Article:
'Masculine Pregnancies' reveals literary relationship between artistic creation and procreation
LAWRENCE — Pregnancy has traditionally been seen as among the most “feminine” traits.
A new book argues that not only is this perspective changing, but it’s also been a contested viewpoint in literature for more than a century.
“There are a lot of people who tend to think about pregnancy as being automatically connected to women and femininity,” said Aimee Wilson, associate professor of women, gender & sexuality studies at the University of Kansas.
“I’m making the argument that pregnancy and femininity — or pregnancy and womanhood — are not dependent on one another. In the early 20th century, writers adapted centuries-old reproductive themes by depicting queer pregnancy.”
Her latest book, “Masculine Pregnancies: Modernist Conceptions of Creativity and Legitimacy, 1918-1939,” reveals how modernist writers used depictions of “mannish” pregnant women and metaphors of male pregnancy to explore the relationship between artistic creation and physical procreation. It’s published by State University of New York Press.
Wilson said that when she discusses the concept of masculine pregnancy, she is referring to an umbrella term that she coined to cover a variety of ways that masculinity and pregnancy link in the imagination and reality. It includes topics that have been part of the scholarly conversation for a long time, like male characters who are pregnant in works of fiction, as well as ones that haven’t been studied by scholars before, like pregnant "mannish" women.
“Scholars typically argue that masculinity and pregnancy only combine in ways that are oppressive to women — like when male authors compare writing a book to having a baby and imply that male ‘procreation’ of this kind is superior,” she said. “By creating mannish female characters who are pregnant, modernist authors show us that masculinity and pregnancy can sometimes combine in ways that are liberating for women and queer people.”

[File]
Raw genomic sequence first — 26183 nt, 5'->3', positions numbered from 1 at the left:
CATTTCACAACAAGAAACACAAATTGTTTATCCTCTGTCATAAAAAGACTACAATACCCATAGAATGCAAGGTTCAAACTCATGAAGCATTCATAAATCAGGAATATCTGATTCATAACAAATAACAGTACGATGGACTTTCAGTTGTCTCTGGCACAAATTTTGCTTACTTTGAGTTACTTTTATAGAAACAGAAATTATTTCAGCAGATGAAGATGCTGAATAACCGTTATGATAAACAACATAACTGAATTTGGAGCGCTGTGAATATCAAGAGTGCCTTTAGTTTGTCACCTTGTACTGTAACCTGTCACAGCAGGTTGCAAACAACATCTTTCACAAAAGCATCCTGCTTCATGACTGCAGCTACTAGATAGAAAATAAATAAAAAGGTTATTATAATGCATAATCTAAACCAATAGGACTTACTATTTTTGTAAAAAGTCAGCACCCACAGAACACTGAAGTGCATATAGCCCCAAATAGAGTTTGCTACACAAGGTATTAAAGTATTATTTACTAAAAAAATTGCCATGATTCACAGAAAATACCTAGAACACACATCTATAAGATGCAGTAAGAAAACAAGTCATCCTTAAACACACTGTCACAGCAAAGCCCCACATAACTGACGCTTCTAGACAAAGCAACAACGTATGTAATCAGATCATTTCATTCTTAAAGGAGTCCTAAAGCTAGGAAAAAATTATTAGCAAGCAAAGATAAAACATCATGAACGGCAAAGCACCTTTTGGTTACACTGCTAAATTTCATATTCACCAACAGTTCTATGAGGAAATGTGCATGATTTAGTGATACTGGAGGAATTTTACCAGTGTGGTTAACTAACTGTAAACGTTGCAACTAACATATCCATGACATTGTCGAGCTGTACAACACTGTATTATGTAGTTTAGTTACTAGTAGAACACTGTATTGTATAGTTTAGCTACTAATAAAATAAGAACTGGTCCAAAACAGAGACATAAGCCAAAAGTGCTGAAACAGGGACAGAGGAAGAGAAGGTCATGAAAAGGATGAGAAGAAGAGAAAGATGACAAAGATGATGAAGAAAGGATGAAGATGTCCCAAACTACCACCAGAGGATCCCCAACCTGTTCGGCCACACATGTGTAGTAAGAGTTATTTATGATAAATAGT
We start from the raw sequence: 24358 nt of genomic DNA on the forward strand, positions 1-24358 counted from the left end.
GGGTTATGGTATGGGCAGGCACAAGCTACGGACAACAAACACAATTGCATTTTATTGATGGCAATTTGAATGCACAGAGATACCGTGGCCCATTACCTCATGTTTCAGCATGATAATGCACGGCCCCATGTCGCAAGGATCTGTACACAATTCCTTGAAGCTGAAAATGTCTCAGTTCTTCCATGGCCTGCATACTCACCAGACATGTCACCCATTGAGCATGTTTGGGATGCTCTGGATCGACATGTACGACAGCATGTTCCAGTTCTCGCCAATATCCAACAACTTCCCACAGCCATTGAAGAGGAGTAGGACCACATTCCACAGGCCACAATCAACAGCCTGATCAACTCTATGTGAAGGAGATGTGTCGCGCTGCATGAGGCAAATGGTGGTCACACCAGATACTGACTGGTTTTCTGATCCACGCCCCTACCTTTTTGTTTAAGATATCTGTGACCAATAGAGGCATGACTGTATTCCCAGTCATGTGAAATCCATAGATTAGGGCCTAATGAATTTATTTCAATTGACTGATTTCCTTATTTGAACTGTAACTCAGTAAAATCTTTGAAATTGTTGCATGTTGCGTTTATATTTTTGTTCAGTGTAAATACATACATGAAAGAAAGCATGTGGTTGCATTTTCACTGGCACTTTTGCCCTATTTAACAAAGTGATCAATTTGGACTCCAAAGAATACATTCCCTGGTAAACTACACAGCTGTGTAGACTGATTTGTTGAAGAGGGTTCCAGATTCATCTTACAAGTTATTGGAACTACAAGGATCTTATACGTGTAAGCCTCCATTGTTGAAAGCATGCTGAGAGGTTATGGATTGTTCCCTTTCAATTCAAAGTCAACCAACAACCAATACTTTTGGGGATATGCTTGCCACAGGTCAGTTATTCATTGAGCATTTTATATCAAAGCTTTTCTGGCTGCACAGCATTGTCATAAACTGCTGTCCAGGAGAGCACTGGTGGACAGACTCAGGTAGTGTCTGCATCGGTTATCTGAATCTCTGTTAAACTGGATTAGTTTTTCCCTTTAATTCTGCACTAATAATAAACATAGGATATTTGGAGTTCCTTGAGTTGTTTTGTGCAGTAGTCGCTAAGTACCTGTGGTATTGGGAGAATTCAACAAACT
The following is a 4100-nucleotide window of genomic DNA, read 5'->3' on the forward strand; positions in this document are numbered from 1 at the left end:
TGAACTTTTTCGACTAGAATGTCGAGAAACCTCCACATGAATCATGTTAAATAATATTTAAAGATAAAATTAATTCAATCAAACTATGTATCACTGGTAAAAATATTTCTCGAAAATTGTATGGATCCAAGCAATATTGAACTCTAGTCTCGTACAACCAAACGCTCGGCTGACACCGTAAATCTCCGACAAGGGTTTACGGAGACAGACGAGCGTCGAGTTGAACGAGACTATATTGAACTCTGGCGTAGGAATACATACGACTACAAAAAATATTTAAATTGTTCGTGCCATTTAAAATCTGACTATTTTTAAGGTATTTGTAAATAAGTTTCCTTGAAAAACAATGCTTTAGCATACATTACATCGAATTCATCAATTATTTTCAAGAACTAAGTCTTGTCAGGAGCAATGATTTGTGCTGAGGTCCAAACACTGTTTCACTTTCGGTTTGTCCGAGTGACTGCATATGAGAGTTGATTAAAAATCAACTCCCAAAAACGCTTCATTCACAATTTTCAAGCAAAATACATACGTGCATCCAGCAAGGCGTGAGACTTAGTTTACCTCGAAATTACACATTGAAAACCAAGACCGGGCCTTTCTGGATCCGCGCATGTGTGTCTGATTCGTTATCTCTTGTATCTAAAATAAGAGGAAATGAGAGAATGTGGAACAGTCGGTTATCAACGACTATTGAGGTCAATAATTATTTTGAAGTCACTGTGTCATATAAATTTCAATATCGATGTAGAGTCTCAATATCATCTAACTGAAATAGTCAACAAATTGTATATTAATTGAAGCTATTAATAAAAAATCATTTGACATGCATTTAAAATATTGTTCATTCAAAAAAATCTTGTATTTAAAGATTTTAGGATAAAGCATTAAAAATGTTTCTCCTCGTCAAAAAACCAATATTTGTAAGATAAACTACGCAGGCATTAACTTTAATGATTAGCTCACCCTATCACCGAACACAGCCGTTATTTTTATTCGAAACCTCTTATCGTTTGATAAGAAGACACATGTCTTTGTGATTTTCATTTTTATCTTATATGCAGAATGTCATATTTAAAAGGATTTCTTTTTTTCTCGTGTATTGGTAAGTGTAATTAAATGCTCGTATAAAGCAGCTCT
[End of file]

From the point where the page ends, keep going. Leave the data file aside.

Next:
The professor said one of her motivations for examining this subject is the current boom in “queer pregnancy literature.”
“Yet when people talk about these memoirs and novels in the popular press, they usually perceive it as something that doesn’t have a history,” she said. “One of the things my book does is demonstrate we have a long lineage of queer pregnancy in literature. It stretches back at least a century, and I would venture to guess further.”
In addition to works by William Faulkner and Ezra Pound, she cited Willa Cather’s 1918 novel “My Ántonia” as particularly notable. Wilson recalled reading the classic in high school.
“Honestly, I thought of it as a boring book about life on the prairie,” she said of the Nebraska-based tale concerning immigrants and the great migration.
“But when I returned to it, I found it queer in ways I hadn’t realized. The character Ántonia, when she’s a teenager working on the farm, says, ‘I like to be like a man.’ And when people complain she shouldn’t behave so mannishly, she says she prefers acting that way.”
When Ántonia is expecting, she still retains her masculine traits. By the end of the novel, she’s given birth to 10 children.
“I realized there was something really fascinating going on with the way Cather is depicting a woman as queer and pregnant, yet also depicting her as a domestic goddess. I’m interested in this idea that a masculine pregnant woman could be a figure of normativity and stability,” she said, noting that Cather herself wore men’s clothing and went by the name Will or Willie at various points in her life.
Mannishness was a concept (and term) popularized in the interwar years. Wilson explains societal fears arose that women were becoming too masculine because they had gone out and gotten jobs in factories.
“They were wearing pants, going to college and fighting for the right to vote. There was worry women were becoming problematically masculine. And there was also a lot of literary talk about pregnancy at this time. So I became interested in where these areas of discourse intersect,” she said.
In the years between the world wars, a perceived overlap between mannishness and lesbianism began surfacing, Wilson said.
She said, “These things weren’t always connected in the American worldview. Over the course of the 20th century, they increasingly became aligned to where there was an assumption that if you’re mannish then you must be sexually attracted to women as well.”
A KU faculty member since 2016, Wilson specializes in modernist literature, gender studies and feminist theory. Her first book, “Conceived in Modernism: The Aesthetics and Politics of Birth Control” (Bloomsbury, 2016), looks at the early birth control movement in the interwar years and how it overlaps with literature.
Wilson said she hoped her latest endeavor could change some long-standing viewpoints regarding the gender spectrum.
“We need to really push the conversation in a direction that is recognizing the legitimacy of queer people, including trans men, as reproducers in our society,” she said. “Literature can help us think through the ethical implications of our society’s approach to queer pregnancy.”
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